What else would you drink this with but a jam jar of Sour Mash Brew.

 

Wine Safari

My very thoughtful wife recently booked me on a Wine Safari from Darts Farm as a treat. I knew the various safaris Darts put on had a great reputation so I was really looking forward to this. The Safari was to Pebblebed Vineyards a miles walk down Devons country lanes from Darts.

We were given a refreshing glass of Elderflower Fizz on arrival, and then from this point on the drinks flowed. We walked up to the vines and the instantly recognizable Pebblebed van, and were handed a glass of the sparkling rose, which was outstanding.

The host for the day Geoff Bowen introduced himself, and it was very interesting to hear he was a fellow geologist. we received a very informative explanation of how they grow the grapes and produce the wine using grapes that do best in the South West, Seyval Blanc, Rondo, Madeline Angevine and Pinot Noir.

The vines are beautiful, and it is great to see them flourishing in the rolling Devon hills. Though some of the difficulties with this very wet summer were discussed, but it’s great to hear how flexible they are in making their wines with the best crop they have.

We wandered back to the new winery which had a beautifully laid out long table in the middle, and we worked our way through a glass of Sparkling 2009, White  2011, Rose 2010 and finally the Red 2011, which for me was a particular favourite, as it reminded me of the Pinot Noirs I tasted when I was out in New Zealands South Island for my honeymoon.

There was a sumptuous spread of westcountry food put on by Darts Farm which went well with the wines, and we were further entertained with some fascinating stories from Geoff.

All in all a great value for £25, entertaining, informative, fun and most of all celebrating the wonderful produce of Devon.

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Barbecue Maple Ribs

This cracking recipe, shows you some of the tricks to get the best BBQ ribs. Have a look at my Barbecue Maple Ribs to see how I get the best out of a rack.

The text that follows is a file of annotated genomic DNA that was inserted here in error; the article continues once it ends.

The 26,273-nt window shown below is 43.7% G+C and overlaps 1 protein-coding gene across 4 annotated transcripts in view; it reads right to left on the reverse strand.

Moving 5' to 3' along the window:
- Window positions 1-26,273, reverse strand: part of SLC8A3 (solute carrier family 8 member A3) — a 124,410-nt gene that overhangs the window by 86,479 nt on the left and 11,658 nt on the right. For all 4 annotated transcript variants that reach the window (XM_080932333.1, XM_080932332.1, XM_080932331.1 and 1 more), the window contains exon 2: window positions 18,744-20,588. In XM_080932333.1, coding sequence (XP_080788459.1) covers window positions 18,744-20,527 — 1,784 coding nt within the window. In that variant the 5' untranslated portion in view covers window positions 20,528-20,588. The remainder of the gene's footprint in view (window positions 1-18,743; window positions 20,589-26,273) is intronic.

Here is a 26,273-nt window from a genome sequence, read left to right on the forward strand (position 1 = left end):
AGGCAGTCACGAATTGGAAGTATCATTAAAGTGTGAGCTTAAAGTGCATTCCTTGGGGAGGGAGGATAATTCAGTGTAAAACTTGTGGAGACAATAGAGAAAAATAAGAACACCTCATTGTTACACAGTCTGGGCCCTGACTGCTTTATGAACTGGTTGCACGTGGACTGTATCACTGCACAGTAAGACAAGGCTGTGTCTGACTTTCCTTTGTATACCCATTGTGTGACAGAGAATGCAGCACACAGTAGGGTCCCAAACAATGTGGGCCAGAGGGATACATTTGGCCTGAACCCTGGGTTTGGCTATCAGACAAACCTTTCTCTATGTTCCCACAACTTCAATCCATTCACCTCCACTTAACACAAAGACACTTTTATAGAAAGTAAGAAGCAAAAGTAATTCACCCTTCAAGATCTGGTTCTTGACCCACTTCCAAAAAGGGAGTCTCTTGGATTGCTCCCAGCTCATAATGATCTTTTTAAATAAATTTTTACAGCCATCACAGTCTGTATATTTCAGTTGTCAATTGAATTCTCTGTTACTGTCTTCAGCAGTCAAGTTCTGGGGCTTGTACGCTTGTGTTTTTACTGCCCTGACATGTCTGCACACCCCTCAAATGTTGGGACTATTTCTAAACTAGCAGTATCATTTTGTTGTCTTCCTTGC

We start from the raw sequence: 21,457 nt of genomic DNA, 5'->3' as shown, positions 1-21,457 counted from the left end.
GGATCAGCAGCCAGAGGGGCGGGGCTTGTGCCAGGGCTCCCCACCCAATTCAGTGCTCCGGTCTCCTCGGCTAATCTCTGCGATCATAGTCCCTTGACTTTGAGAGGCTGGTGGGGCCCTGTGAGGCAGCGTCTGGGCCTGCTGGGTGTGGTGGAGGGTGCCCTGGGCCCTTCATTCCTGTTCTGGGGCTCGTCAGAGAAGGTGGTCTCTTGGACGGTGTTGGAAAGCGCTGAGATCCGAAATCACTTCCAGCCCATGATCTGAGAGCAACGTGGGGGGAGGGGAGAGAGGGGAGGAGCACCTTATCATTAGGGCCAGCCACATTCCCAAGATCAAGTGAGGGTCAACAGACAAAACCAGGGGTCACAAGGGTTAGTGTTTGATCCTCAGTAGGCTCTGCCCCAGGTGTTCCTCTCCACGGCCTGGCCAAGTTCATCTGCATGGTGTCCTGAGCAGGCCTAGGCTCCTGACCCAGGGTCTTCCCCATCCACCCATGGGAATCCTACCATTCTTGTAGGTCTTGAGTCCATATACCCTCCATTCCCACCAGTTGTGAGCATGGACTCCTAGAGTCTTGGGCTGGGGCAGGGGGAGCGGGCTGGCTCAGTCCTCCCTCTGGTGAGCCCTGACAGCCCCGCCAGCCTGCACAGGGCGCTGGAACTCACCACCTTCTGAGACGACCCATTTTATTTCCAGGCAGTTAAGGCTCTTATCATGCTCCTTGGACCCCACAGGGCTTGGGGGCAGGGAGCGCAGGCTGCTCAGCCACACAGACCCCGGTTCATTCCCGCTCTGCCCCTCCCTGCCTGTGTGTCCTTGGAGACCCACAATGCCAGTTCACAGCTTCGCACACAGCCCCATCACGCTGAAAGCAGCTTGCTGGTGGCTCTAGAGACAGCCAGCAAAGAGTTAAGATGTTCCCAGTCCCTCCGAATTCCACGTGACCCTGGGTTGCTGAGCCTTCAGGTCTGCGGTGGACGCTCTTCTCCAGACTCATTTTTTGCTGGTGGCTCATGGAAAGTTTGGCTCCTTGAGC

Duck Egg, Black Pudding and Arbroath Smokie Stack

I love to cook with inspiring local ingredients, most of the time this means the wonderful range of treats available in my home county of Devon, but when away working in Aberdeen, I love to search out the local treats and work out a new way of using them.

I had a lovely slice of Stornoway Black Pudding, made with lambs blood, an Arbroath Smokie, a fantastic smoky hot smoked haddock with a lovely creamy flesh, and a lovely duck egg.

I fried off the black pudding in a little rapeseed oil, with the duck egg until both were crispy on the edges (with the egg still runny of course) and then plated up with the pudding on the bottom, some flakes of the smokie, and finally the duck egg sitting proudly on top.

Cut into the egg and let the yolk ooze out through the fish and black pudding.  The rich taste of the black pudding marry well with the smoky creaminess of the smokie, and the egg simply takes this combination to a heavenly level.

Simply enjoy!

 

Sticky Chilli Jam glazed crab claws and prawns.

A warning is required with this recipe….. this is seriously messy eating at its heavenly best, you have no choice but to eat with your fingers, and the lovely sweet sticky glaze will smother your fingers, but my what a joy to eat like this.

Using the scotch bonnet chilli jam left over from the previous recipe, I had a cunning idea that it would make a lovely sticky glaze for some crab claws and prawns I had just bought.

In a large frying pan over a medium heat, I fried off 2 cloves of garlic and half a red chilli in a tablespoon of rapeseed oil until softening, then I added a handful of whole large prawns and 3 large pre cooked crab claws that had been cracked open with a sharp tap from the back of a knife to open them up a little and let the flavours in.